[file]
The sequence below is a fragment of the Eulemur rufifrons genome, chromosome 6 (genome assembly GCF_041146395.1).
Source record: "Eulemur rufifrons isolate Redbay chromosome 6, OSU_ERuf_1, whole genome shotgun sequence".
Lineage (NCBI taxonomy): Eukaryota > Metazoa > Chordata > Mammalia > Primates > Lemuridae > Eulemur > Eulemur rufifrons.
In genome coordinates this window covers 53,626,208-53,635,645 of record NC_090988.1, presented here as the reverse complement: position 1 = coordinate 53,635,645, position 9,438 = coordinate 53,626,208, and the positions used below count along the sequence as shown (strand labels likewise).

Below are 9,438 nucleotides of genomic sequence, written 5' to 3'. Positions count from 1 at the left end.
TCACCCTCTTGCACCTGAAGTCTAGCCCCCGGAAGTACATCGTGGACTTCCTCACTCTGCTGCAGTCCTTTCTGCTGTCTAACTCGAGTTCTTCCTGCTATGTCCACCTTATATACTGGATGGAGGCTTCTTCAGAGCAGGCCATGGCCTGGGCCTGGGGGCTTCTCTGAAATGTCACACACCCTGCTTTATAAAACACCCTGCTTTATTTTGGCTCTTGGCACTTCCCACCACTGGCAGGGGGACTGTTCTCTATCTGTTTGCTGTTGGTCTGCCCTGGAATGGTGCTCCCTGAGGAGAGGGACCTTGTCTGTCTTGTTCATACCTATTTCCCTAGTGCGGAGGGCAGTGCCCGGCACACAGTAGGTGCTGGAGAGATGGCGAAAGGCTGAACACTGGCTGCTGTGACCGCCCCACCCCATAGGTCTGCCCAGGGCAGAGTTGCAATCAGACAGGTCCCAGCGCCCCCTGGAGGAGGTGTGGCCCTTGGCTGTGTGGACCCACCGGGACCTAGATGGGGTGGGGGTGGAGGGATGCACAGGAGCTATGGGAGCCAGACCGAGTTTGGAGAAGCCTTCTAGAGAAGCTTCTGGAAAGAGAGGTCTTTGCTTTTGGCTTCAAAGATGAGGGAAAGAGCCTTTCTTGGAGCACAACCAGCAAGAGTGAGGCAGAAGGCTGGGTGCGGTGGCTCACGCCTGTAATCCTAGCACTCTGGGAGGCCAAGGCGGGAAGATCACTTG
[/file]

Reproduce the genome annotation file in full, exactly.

The sequence below is a fragment of the Eulemur rufifrons genome, chromosome 6 (genome assembly GCF_041146395.1).
Source record: "Eulemur rufifrons isolate Redbay chromosome 6, OSU_ERuf_1, whole genome shotgun sequence".
Lineage (NCBI taxonomy): Eukaryota > Metazoa > Chordata > Mammalia > Primates > Lemuridae > Eulemur > Eulemur rufifrons.
In genome coordinates this window covers 53,626,208-53,635,645 of record NC_090988.1, presented here as the reverse complement: position 1 = coordinate 53,635,645, position 9,438 = coordinate 53,626,208, and the positions used below count along the sequence as shown (strand labels likewise).

Below are 9,438 nucleotides of genomic sequence, written 5' to 3'. Positions count from 1 at the left end.
TCACCCTCTTGCACCTGAAGTCTAGCCCCCGGAAGTACATCGTGGACTTCCTCACTCTGCTGCAGTCCTTTCTGCTGTCTAACTCGAGTTCTTCCTGCTATGTCCACCTTATATACTGGATGGAGGCTTCTTCAGAGCAGGCCATGGCCTGGGCCTGGGGGCTTCTCTGAAATGTCACACACCCTGCTTTATAAAACACCCTGCTTTATTTTGGCTCTTGGCACTTCCCACCACTGGCAGGGGGACTGTTCTCTATCTGTTTGCTGTTGGTCTGCCCTGGAATGGTGCTCCCTGAGGAGAGGGACCTTGTCTGTCTTGTTCATACCTATTTCCCTAGTGCGGAGGGCAGTGCCCGGCACACAGTAGGTGCTGGAGAGATGGCGAAAGGCTGAACACTGGCTGCTGTGACCGCCCCACCCCATAGGTCTGCCCAGGGCAGAGTTGCAATCAGACAGGTCCCAGCGCCCCCTGGAGGAGGTGTGGCCCTTGGCTGTGTGGACCCACCGGGACCTAGATGGGGTGGGGGTGGAGGGATGCACAGGAGCTATGGGAGCCAGACCGAGTTTGGAGAAGCCTTCTAGAGAAGCTTCTGGAAAGAGAGGTCTTTGCTTTTGGCTTCAAAGATGAGGGAAAGAGCCTTTCTTGGAGCACAACCAGCAAGAGTGAGGCAGAAGGCTGGGTGCGGTGGCTCACGCCTGTAATCCTAGCACTCTGGGAGGCCAAGGCGGGAAGATCACTTG